In Memoriam: Arthur Ashkin, 1922-2020
September 21, 2020
Arthur Ashkin, Nobel Laureate and OSA Honorary Member, known for his pioneering work to create optical tweezers, has passed away at the age of 98. Many considered Ashkin the father of laser radiation pressure. His work in the area of optical trapping and manipulation of small dielectric particles using optical gradient forces would become the foundation for the future of physics research in ultracold and trapped atoms. Ashkin achieved a number of “firsts.” He was the first to observe optical gradient forces on atoms, the first to perform laser cooling of atoms known as “optical molasses,” and the first to observe optical trapping of atoms.
Arthur Ashkin was born in Brooklyn, New York, in 1922, to a family of Ukrainian-Jewish background. His parents, Isadore and Anna Ashkin, were originally from Odessa and Galicia (now Ukraine) and immigrated to the United States. Ashkin’s father became a U.S. citizen and established a dental laboratory in Manhattan, New York. Ashkin studied physics at Columbia College and received a B.A. in physics in 1947 and a Ph.D. in nuclear physics from Cornell University in 1952.
Ashkin worked at the Columbia Radiation Lab from 1942 to 1945 while in the Army and at AT&T Bell Laboratories from 1952 to 1991. At Bell Labs, Ashkin researched microwaves, nonlinear optics, and laser trapping. With colleagues he made the first observation of continuous wave (cw) laser harmonic generation, cw parametric amplification, discovered the photorefractive effect, and initiated the field of nonlinear optics in optical fibers. Ashkin extended this work to the trapping and manipulation of living material such as bacteria, viruses, and cells. The laser technique for holding material in place became known as “optical tweezers.” Using this approach, Ashkin explored the interior of a cell, manipulating its inner structures, and laying the foundation for new ways to understand normal and diseased states in the human body. The ability to cool and trap atoms has led to spectacular advances in basic science, such as the creation of Bose-Einstein condensates in atomic vapor.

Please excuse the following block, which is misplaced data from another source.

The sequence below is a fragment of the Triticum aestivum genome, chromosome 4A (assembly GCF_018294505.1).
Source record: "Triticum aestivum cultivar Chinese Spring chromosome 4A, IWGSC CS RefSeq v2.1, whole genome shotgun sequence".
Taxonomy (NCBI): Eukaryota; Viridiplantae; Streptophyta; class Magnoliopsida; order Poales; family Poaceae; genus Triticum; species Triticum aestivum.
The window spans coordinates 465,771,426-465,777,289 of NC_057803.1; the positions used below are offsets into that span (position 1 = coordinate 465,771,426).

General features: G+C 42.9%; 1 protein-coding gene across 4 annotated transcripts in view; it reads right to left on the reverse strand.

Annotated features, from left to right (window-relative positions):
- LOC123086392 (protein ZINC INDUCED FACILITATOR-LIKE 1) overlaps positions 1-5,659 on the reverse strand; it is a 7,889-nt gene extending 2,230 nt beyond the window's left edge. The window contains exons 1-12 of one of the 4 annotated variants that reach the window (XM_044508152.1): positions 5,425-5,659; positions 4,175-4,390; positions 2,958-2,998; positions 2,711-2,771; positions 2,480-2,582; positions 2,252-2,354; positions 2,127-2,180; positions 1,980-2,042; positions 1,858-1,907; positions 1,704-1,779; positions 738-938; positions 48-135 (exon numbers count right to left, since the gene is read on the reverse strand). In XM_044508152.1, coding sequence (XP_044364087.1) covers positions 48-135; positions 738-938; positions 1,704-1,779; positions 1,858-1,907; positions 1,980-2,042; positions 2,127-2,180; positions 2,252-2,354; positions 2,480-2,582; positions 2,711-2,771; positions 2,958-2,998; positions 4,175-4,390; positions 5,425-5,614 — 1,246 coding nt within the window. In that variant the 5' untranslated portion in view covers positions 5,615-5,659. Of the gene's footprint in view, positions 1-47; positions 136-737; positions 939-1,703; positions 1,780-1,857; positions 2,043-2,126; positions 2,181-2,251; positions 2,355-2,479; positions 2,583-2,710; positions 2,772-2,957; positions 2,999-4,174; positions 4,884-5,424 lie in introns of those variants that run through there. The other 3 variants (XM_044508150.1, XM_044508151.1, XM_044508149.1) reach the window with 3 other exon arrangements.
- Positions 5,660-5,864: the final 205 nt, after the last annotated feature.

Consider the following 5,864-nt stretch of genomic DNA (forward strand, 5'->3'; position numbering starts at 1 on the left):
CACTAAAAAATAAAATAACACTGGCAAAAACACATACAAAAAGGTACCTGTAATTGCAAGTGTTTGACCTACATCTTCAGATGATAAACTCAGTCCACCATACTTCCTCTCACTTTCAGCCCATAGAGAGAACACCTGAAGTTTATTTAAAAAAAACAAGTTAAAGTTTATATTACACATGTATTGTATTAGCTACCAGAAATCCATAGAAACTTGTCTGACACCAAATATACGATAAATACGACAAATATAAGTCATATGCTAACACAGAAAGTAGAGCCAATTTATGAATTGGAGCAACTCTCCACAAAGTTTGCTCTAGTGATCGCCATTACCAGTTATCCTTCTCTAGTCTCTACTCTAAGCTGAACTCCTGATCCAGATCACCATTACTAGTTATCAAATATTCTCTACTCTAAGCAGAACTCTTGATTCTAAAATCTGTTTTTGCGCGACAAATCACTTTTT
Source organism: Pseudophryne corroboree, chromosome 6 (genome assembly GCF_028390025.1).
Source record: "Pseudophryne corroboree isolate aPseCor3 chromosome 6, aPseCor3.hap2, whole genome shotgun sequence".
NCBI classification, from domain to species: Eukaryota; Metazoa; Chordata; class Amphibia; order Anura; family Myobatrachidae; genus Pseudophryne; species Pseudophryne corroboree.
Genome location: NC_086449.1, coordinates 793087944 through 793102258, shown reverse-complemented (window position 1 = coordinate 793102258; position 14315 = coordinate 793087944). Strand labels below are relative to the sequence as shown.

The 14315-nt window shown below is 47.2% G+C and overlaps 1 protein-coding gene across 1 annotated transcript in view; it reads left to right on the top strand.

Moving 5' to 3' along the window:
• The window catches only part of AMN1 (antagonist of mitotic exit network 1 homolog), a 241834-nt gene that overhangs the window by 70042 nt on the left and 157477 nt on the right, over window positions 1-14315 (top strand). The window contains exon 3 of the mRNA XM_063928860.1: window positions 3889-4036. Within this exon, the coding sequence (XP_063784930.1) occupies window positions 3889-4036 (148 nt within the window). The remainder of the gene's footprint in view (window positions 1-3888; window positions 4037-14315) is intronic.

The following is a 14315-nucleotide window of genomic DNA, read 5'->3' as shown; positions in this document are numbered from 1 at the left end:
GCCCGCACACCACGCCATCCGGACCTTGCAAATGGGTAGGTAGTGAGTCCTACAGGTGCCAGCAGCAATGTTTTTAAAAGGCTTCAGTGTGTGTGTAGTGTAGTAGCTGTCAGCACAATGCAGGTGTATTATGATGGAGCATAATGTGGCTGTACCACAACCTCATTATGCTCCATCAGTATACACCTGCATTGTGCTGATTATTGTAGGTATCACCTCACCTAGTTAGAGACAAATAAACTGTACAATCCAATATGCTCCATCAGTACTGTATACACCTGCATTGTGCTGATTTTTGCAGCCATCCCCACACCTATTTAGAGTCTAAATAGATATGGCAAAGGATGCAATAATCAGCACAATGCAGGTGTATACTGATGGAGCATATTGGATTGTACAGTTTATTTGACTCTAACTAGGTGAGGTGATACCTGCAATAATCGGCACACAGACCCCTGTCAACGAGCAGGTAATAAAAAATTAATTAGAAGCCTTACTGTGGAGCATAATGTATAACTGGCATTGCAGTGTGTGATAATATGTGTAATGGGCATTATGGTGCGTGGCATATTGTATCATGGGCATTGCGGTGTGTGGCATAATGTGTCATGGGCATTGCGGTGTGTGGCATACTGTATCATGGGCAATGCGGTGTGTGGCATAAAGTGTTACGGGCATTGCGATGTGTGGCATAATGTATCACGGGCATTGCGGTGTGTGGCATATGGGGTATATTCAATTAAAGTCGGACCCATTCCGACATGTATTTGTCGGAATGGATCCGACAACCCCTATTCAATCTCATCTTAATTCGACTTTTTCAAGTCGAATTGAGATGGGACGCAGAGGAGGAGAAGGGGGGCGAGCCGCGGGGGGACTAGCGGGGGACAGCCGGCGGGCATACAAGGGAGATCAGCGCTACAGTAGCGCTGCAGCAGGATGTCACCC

Ashkin’s pioneering work in optical trapping would result in his being awarded the Nobel Prize in Physics in 2018. Ashkin was awarded half of the prize while the other half was shared between Gérard Mourou and Donna Strickland. Ashkin was the author of Optical Trapping and Manipulation of Neutral Particles Using Lasers, and held 47 patents.
In addition to the Nobel Prize, awards and honors recognizing his scientific contributions included election to the National Academy of Engineering and the National Academy of Sciences, OSA’s Frederick Ives Medal/Jarus W. Quinn Endowment (1998), Charles Hard Townes Award (1988), APS’s Joseph F. Keithley Award For Advances in Measurement Science (2003), the Rank Prize in Opto-Electronics (1993), the IEEE Photonics Society’s Quantum Electronics Award (1987), and the Harvey Prize for physics (2004). He was named an OSA Fellow in 1983, and was also a Fellow of the APS, IEEE and AAAS. In 2009, he was named an Honorary Member of the Optical Society for his pioneering work on optical trapping and the development of optical tweezers.
Ashkin was a devoted husband to his wife, Aline, who he met while studying at Cornell University. They would be happily married for more than 60 years and raise three children and five grandchildren. He was a mentor, collaborator, and friend to many within the scientific community and will be deeply missed. His colleague, John Bjorkholm noted “Art was an outstanding scientist and a gentleman in the finest sense of the words. He was an original thinker and demonstrated exceptional creativity throughout his career. He was a humble person, not one to take credit when credit wasn't due. As a result, he was highly trusted by his colleagues. No one ever had any qualms about discussing their hottest ideas with Art. Quite simply, he was a great man.”
OSA and the scientific community mourns the loss of Arthur Ashkin.